This summary was written by Oxford University ECI-funded intern Aaron Hanson.
Good Food Oxford has published a report on food waste practices at the University of Oxford’s colleges in the hope that it will facilitate benchmarking and encourage improvements in how colleges deal with food waste. Food waste is a pertinent topic for institutions which provide catering, as the estimated cost to the British catering industry of wasted meals was valued at £2.5 billion in 2011. The Foodprinting Oxford report commissioned by Oxford City Council in 2013 concluded that reducing food waste is the most effective way to reduce the detrimental environmental impact of the city’s food system. Oxford University’s colleges have an important part to play in achieving this, as each college is estimated to spend on average £400,000 each year on food for its students and staff. However, while having very similar catering operations and challenges, Oxford’s colleges are characterised by their operational autonomy: hence the importance of providing an overview of practices so that similar institutions trying to achieve the same goals can learn from one
In terms of reducing the amount of food which is not eaten or sold in the first place, the report focused on catering operations, finding that 83% of colleges reviewed take some measures to re-use leftover food. Some colleges sell leftover meals the next day at discounted rates, some donate surplus food to local charities, and some improvise with inventive cooking to use up spare bits and bobs!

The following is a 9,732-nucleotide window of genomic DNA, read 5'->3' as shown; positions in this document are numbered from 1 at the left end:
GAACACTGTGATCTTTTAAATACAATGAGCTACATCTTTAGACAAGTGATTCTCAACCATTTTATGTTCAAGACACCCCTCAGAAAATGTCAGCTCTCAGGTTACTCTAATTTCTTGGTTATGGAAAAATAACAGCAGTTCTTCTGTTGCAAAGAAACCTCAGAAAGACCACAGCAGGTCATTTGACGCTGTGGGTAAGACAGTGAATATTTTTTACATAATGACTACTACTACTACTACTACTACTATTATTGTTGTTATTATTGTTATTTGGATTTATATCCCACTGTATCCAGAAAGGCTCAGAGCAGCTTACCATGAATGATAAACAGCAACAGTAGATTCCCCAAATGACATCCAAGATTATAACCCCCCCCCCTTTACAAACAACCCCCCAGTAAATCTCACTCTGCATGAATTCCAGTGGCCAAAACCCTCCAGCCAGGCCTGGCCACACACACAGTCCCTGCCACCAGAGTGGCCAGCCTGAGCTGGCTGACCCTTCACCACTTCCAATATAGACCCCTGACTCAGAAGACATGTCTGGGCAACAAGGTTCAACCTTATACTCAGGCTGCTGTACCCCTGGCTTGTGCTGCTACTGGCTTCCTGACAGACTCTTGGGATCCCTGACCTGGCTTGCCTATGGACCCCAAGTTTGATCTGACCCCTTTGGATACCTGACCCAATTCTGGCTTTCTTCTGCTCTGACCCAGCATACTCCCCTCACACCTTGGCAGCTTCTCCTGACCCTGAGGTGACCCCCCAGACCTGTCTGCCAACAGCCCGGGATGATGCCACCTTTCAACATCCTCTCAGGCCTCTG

As regards efforts to more sustainably process or dispose of the food waste which is produced, 75% of colleges reviewed send it to be separately recycled at anaerobic digestion and composting facilities, which produce energy and useful raw materials for farming. In Oxfordshire, food waste which goes into the residual or general waste bin is incinerated. Several colleges use their food waste on site for their gardens, and several – including Mansfield College – have begun using a Garbage Guzzler to hygienically process their waste themselves. Nearly a third of colleges have some facilities to let students recycle food waste from their own cooking, though in order to work well these schemes typically require a threshold level of student cooperation and awareness.
A variety of recommendations were made to help colleges improve where applicable, ranging from investing in the latest cooking equipment and technology, through to cheap, age-old practices such as using compost heaps for vegetable scraps. This mixture of solutions, including old and new, expensive and innovative, was a key point of the report. It is vital to ensure that colleges are able to remain innovative in how they handle new challenges, juggling cost constraints, legal requirements, student attitudes and more, all the while leading positive change rather than being one step behind.
The full report can be accessed on the GFO website via this link.